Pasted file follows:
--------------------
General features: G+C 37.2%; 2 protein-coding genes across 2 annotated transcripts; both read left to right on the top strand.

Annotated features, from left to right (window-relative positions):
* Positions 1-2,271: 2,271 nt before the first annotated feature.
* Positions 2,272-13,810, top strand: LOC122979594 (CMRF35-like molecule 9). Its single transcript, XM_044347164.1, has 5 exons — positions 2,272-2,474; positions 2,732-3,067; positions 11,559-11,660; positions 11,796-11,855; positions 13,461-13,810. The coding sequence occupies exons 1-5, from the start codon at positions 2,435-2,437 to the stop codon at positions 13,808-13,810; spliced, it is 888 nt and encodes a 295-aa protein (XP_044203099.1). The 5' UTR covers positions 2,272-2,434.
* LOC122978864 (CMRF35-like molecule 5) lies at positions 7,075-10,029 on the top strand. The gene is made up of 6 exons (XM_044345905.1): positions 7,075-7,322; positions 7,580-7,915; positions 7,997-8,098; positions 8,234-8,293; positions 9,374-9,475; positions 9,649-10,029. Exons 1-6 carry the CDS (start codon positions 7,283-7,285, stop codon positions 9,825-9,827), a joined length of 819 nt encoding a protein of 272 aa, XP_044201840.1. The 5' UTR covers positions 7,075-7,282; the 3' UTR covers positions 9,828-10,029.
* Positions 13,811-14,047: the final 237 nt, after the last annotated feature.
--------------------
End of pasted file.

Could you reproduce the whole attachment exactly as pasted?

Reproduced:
General features: G+C 37.2%; 2 protein-coding genes across 2 annotated transcripts; both read left to right on the top strand.

Annotated features, from left to right (window-relative positions):
* Positions 1-2,271: 2,271 nt before the first annotated feature.
* Positions 2,272-13,810, top strand: LOC122979594 (CMRF35-like molecule 9). Its single transcript, XM_044347164.1, has 5 exons — positions 2,272-2,474; positions 2,732-3,067; positions 11,559-11,660; positions 11,796-11,855; positions 13,461-13,810. The coding sequence occupies exons 1-5, from the start codon at positions 2,435-2,437 to the stop codon at positions 13,808-13,810; spliced, it is 888 nt and encodes a 295-aa protein (XP_044203099.1). The 5' UTR covers positions 2,272-2,434.
* LOC122978864 (CMRF35-like molecule 5) lies at positions 7,075-10,029 on the top strand. The gene is made up of 6 exons (XM_044345905.1): positions 7,075-7,322; positions 7,580-7,915; positions 7,997-8,098; positions 8,234-8,293; positions 9,374-9,475; positions 9,649-10,029. Exons 1-6 carry the CDS (start codon positions 7,283-7,285, stop codon positions 9,825-9,827), a joined length of 819 nt encoding a protein of 272 aa, XP_044201840.1. The 5' UTR covers positions 7,075-7,282; the 3' UTR covers positions 9,828-10,029.
* Positions 13,811-14,047: the final 237 nt, after the last annotated feature.